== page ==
Aquatic Nuisance Species (ANS) are non-indigenous invasive organisms. Once introduced in to water bodies outside of their natural geographic zone, they are capable of causing significant ecological, commercial and recreational impacts. Their exponential growth fostered by the absence of natural controls such as pathogens, parasites and predators, is the main problem. They drastically alter the ecosystem structure by outcompeting native species and interfering in the food chain. They are also known to interfere with water utilization, recreation and transportation. In addition these ANS are capable of being transported in ballasts and other wet areas in boats. As a result they have been successful in spreading from water body to water body.
Zebra and Quagga mussels, New Zealand mud snail and Eurasian water milfoil exist in Colorado. Zebra mussel (Dreissena polymorpha) was spotted for the first time in the US in spring of 1988 at Lake St. Clair, MI. Native to Caspian and Black sea, zebra mussels are believed to have been transported in ballast water of a transatlantic freighter that may have previously navigated to a port in Eastern Europe where this mussel is native. They are now widely spread in the great lakes, and inland waters such as the Mississippi, Tennessee, Hudson, and Ohio river basins. Recently they appear to be moving west of the 100th meridian. Some water bodies are already infected with zebra mussels. Anything that comes in contact with the water, such as boats, personal watercrafts, water-skiing gear, fishing equipment, etc. are a potential vector to transporting ANS onto next water body.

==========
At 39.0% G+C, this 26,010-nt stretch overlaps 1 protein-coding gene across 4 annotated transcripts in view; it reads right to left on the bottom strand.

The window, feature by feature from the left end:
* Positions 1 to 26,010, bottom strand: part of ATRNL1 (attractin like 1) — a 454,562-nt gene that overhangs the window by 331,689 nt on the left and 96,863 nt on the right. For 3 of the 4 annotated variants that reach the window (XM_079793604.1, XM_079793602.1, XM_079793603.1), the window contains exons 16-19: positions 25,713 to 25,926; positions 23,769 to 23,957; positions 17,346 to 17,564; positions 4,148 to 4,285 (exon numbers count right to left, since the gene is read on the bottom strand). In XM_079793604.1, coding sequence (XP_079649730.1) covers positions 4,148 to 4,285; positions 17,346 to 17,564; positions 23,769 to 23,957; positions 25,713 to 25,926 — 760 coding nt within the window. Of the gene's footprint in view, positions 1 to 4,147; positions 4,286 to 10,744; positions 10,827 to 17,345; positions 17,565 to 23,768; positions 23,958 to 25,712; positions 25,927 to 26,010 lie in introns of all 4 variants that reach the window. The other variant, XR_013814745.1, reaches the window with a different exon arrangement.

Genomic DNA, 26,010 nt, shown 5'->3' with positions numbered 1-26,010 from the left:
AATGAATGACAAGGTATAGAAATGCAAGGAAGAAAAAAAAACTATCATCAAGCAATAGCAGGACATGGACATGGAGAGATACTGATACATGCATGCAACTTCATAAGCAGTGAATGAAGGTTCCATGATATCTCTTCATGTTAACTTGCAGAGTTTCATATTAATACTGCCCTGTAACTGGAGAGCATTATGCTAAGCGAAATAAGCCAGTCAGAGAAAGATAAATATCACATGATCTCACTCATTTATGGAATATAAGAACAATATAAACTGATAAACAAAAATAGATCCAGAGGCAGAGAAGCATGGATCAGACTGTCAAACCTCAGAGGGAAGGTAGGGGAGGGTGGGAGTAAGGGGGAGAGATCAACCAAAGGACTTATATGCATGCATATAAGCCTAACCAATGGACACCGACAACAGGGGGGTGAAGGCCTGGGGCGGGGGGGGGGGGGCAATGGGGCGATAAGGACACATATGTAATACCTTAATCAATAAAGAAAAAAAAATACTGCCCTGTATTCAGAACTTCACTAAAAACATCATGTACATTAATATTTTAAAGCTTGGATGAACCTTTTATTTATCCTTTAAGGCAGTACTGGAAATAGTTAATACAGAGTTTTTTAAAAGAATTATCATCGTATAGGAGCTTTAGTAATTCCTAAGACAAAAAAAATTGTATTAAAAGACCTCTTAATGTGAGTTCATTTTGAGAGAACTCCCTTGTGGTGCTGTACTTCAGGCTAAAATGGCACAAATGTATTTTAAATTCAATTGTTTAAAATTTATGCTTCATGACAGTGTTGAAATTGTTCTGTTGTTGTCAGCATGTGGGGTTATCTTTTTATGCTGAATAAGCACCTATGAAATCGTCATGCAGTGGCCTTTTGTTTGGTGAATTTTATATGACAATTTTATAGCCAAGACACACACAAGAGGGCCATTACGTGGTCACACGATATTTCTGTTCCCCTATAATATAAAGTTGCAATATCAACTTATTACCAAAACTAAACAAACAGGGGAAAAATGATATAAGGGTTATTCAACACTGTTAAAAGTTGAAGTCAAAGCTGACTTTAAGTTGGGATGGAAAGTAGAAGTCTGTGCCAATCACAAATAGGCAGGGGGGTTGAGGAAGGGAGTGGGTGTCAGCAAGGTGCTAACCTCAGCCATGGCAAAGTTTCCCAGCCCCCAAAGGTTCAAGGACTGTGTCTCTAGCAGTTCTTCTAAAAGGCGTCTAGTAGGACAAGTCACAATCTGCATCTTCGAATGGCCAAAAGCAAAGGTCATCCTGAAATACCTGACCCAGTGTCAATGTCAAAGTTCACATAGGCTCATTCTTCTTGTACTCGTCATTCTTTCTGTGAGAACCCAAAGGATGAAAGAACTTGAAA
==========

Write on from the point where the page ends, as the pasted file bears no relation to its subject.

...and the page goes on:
Even undesirable aquarium plants and fish dumped into natural water is one way ANS has been spreading without people understanding the far reaching consequences of invasive species. Please dispose of unwanted aquarium and water garden plants or animals properly.
Protect the places where you love to play! Please help by cleaning gear and vehicles before entry and after exiting any body of water.